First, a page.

Create your own sleeper table system
Planning & preparation
- We are going to show you how to build a garden table system from timber sleepers, step by step.
- Building your own sleeper furniture is an inventive, unique and cost-effective way to make bespoke garden furniture to suit your space. Sleepers are sturdy and durable by nature and when treated with suitable finishes will weather well for many years whatever the weather.
- Ideal for those who have a compact outdoor area or would prefer a traditional solution with a modular twist; this compact table system is designed so the stools slot neatly under the table and around the supporting legs for a minimal footprint. The stools also feature an integrated leg style handle to aid the removal of the stools from under the table.
- We designed our sleeper table to maximise four 2.4m sleeper lengths for minimal waste. Our cutting list details the cuts for four stools and one table with four supporting legs.
- Our step by step instructions and cutting list have been designed as a guideline. If you choose to follow our guide, the sleeper table will measure approximately 750 X 750 X 375mm.
- If you choose to follow our cutting list, the timber for this project will cost under £185 and is available from Wickes.
- We used softwood treated pine sleepers that we protected with an exterior furniture oil, however, you can experiment with hardwood sleepers and a number of finishes for a different look.
- This project will take a DIYer with moderate experience approximately six hours to build. To ensure you have sufficient time to finish the table and allow it dry, we recommend setting aside a day for this project.
Doing it right
- This build can be customised to your space and the materials you have to work with. If you choose to customise the project, we recommend drawing up the design and working out the measurements before you begin cutting.
- To follow the design set out in the video, we have created this cutting list to help with your measurements.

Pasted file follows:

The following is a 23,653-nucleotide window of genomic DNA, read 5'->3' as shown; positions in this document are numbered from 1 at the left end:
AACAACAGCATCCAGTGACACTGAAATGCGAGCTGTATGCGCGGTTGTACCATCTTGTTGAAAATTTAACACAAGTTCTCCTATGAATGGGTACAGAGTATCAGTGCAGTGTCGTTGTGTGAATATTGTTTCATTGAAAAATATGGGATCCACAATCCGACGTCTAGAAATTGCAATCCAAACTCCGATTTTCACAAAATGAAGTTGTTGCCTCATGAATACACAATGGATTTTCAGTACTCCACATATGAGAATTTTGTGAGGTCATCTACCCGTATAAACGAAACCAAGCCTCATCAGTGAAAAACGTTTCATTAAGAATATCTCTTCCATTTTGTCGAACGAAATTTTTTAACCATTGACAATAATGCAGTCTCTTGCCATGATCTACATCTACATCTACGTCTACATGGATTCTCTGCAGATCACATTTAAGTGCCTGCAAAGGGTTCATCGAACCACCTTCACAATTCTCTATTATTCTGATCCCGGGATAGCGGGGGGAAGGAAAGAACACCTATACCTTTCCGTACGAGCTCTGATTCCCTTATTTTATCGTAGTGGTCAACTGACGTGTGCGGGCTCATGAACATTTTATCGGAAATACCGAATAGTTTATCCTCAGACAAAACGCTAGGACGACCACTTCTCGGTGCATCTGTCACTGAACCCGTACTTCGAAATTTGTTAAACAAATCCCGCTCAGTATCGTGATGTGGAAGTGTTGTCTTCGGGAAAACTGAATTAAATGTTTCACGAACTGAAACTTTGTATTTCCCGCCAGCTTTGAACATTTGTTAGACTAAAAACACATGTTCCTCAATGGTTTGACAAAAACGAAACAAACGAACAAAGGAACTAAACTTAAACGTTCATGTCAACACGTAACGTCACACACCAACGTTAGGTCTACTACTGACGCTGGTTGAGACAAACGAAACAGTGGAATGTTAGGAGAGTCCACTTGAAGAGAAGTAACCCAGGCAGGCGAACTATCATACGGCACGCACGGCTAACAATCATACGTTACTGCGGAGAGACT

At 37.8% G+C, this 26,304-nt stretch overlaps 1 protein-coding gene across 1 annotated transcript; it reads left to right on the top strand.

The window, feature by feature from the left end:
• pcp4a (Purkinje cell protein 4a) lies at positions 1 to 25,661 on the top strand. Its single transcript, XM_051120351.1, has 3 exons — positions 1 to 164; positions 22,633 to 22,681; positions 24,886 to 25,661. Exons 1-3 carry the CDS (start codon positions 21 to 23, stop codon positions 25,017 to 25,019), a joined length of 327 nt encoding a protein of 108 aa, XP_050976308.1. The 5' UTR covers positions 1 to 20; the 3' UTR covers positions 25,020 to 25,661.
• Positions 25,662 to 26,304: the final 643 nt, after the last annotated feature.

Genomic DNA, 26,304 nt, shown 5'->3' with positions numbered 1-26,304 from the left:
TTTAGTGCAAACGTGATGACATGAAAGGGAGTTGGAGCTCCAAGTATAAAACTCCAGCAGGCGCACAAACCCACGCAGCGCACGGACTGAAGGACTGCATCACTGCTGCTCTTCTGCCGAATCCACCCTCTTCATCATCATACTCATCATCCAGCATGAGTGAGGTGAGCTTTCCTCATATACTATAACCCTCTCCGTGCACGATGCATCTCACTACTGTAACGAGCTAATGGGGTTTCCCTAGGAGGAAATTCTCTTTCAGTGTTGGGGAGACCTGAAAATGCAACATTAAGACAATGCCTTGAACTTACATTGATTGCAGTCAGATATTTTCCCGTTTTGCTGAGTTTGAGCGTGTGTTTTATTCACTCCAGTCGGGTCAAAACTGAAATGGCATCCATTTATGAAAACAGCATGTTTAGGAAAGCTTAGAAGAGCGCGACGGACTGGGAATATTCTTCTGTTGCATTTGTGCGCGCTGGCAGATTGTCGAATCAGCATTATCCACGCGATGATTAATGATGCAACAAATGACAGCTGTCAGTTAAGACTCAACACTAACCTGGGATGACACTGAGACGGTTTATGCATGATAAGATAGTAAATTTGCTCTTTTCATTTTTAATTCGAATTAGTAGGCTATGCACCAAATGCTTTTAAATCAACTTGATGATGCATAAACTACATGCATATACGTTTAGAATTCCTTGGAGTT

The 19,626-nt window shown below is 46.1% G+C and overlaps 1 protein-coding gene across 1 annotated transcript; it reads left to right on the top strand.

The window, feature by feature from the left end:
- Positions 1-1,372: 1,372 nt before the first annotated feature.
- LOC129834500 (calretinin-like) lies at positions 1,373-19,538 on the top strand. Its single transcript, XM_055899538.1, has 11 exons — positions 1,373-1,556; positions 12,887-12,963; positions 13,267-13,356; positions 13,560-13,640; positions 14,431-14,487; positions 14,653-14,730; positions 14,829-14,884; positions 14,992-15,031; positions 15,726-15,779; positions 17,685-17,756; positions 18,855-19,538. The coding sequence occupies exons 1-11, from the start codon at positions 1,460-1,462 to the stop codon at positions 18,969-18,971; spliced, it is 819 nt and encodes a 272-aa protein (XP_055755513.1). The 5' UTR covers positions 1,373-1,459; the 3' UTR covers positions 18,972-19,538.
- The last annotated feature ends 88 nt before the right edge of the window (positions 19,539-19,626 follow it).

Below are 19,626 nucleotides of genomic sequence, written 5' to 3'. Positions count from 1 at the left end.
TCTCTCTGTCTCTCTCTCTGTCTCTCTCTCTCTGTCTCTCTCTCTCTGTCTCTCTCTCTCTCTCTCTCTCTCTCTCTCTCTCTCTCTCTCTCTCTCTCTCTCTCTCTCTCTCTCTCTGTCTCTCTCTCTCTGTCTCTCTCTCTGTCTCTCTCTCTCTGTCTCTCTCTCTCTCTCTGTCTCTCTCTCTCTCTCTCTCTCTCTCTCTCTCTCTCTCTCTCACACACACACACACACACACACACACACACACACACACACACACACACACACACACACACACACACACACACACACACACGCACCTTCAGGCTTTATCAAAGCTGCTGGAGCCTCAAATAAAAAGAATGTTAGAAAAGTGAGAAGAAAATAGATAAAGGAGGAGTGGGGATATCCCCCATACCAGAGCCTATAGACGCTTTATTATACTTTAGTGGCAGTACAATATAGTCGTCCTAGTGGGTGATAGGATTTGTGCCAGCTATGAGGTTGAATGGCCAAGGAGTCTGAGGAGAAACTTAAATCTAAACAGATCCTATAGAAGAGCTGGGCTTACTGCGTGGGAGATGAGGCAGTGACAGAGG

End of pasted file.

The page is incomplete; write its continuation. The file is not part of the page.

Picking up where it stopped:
- There are many ways to cut sleepers, but we recommend using a circular saw for accuracy, precision and speed. If you don’t have access to power tools, this softwood project may also be completed with a universal saw.
- Consider the tolerance, runout and alignment of your power saw blades when making cuts. Depending on your tools, you may find that the dimensions are adjusted by between 2-3mm. For consistency, ensure that you cut on the same side of the scribed line each time.
- There are also many ways to join sleepers depending on your material and project. We chose to work with softwood sleepers and would recommend hex drive timber screws for fixing, however, if you use hardwood sleepers you will need to use stainless steel wood screws as the natural tannins can corrode ferrous metals.
- If you are joining full-length sleepers without cutting them, it’s a good idea to check the sawn ends before you begin, as you may find that they are not quite square and need to be planed or sanded for accuracy.
- Working with sleepers can be very messy. Brush down your sleepers at regular intervals to remove any sawdust and thoroughly sweep or vacuum your working area before applying any finishes to the timber.
- For more sleeper inspiration, our working with sleepers video has advice on cutting, joining and finishing techniques to help you choose the right methods for your project.
- Inspect the cables and blades of your power tools before they are plugged in to ensure they are in good condition. If any of the elements need to be replaced, make sure this is done before construction begins.
- Cutting and sanding sleepers in very messy work so adequate ventilation and protective wear are essential. Ensure that you are wearing protective clothing including goggles, a dust mask, ear defenders and gloves.
- Sawdust lingers in the air, spreading and settling on every surface. As breathing in particles from treated wood can be dangerous, it’s important that you work in a well-ventilated space. If you can’t work outdoors, consider using an air filtration or dust extracting system, alongside a vacuum and power tool dust collector bags.
- When working with large timber, it can be a good idea to pile the timber close to your working area, so it can be gently rolled off and into position as you work.
- It’s a good idea to have another pair of hands around during this project to help with moving and lifting, as the sleepers and constructed table will be very heavy. If you choose to work alone, it can be useful to have a sack barrow to hand to make manoeuvring easier.
- Always check the manufacturer’s label before applying any preservatives, paints, stains or treatments.
Deciding on the design
This sleeper system is designed to house four stools that slot in and around four hidden supporting legs. If you choose to tweak the build, we recommend drawing your design to ensure you have enough timber, and as a guide for arranging the stools and legs for fixing later on.
Gathering materials and prepping your space
Cutting the stools, tabletop and legs
Measuring the stools
Assembling the stools
Sanding the stools, tabletop lengths and table legs
Assembling the table
Securing the table
Driving in dowel and plugging the screw heads
For more ideas, advice and DIY how-to guides, visit the inspiration hub; and share your #WithWickes project with us online.